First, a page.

When we began the process of making this film, it was a simpler story. Tim had two hiking goals planned for the summer and I was going to tag along. Then I asked him what he calls, “the question”: “Will you be gay in this film?” For a few minutes he was silent. I was one of only a handful of people who knew Tim was gay. With an Irish Catholic background and a career of working with kids, he was forced into hiding who he truly was. Then, he looked up at me and said, “Yes.” In that moment, after his whole lifetime of hiding, Tim decided to come out.
This wasn’t an easy transition. By 70, hiding himself and diverting any conversation away from potentially outing him was a reflex. Since that moment three years ago, Tim has grown much more comfortable with who he is. He has dedicated himself to sharing his story to show that hiding isn’t the answer and to helping anyone who can relate. As a director and a friend, it has been a beautiful journey watching Tim become more comfortable with himself. Now, he proudly stands in front of groups ranging from 5 people to auditoriums with 400 and tells his story about how far he has come in the last few years.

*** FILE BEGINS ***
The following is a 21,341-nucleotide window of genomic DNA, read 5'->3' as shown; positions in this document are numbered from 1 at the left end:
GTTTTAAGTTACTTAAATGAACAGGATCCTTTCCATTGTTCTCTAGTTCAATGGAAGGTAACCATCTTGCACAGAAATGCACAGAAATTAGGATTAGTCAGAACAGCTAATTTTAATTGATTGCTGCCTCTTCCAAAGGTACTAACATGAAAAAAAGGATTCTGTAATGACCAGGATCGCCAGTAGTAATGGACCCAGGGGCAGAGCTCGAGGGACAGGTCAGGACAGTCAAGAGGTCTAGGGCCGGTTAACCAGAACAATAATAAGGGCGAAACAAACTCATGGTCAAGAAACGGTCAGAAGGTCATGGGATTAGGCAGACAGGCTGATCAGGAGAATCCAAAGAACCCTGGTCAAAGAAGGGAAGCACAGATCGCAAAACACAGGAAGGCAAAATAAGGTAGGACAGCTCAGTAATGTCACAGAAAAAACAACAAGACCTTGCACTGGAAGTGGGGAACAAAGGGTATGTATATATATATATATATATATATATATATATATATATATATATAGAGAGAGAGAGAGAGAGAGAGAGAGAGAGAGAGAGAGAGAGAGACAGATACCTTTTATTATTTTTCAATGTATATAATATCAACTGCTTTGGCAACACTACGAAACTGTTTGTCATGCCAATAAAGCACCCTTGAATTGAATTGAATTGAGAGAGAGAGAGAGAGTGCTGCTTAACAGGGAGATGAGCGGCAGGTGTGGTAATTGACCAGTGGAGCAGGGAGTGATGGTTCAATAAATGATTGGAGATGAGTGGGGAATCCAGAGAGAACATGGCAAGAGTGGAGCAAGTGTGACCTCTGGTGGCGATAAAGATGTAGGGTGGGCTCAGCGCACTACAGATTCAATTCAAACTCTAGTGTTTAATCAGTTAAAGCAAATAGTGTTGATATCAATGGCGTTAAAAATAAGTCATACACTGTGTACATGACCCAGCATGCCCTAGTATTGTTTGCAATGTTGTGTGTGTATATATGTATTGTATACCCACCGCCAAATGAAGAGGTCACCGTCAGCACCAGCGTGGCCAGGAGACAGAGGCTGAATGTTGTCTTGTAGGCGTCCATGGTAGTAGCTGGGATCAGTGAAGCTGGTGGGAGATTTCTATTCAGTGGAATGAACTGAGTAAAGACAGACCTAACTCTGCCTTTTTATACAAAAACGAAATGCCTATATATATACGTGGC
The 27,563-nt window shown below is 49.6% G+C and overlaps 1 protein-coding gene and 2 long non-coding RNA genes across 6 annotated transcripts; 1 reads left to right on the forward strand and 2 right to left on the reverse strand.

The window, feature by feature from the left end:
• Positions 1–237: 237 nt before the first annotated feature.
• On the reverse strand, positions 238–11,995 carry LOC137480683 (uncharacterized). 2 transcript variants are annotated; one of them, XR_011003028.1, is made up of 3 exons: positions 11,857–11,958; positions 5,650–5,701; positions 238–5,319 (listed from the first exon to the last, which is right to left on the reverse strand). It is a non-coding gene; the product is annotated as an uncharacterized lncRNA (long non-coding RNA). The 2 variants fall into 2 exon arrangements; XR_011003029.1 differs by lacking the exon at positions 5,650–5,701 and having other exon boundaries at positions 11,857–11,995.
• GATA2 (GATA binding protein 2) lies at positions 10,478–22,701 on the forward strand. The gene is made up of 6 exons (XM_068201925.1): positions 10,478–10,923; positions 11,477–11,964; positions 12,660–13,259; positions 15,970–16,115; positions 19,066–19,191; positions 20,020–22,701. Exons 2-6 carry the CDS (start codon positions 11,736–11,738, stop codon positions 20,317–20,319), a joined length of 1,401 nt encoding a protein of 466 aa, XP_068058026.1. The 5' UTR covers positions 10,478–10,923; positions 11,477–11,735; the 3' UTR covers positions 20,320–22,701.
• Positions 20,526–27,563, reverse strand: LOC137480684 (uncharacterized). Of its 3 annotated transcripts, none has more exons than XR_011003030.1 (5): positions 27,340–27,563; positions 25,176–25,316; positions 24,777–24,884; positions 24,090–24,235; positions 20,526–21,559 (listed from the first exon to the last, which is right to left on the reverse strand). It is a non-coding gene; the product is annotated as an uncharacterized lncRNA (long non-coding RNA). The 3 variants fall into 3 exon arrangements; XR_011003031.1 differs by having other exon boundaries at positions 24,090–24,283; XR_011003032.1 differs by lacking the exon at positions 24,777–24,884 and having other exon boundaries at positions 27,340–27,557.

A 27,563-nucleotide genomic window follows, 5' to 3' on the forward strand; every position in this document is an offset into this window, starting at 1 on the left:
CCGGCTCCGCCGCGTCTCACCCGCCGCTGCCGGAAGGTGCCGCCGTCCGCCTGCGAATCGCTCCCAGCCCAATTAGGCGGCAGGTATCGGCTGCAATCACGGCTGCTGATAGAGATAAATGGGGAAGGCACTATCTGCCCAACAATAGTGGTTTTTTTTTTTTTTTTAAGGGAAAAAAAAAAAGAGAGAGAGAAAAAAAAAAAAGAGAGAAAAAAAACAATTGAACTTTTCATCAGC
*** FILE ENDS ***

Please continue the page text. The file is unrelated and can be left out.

The journey of an individual is important, as each person’s story reflects the journey of many others. In making this film, I met numerous people of all ages who are still hiding. This is a problem that persists in today’s society. While we can take the easy route and use Tim’s story to reassure ourselves that the world is a better place, it is more important that we take action. Through embracing the film’s message, sharing the story, and engaging others in constructive dialogue, we can actively affect change. A story like Tim’s has the power to do so much good for so many people. It is important that as many people can see it as possible, in the hopes it finds someone who needs it.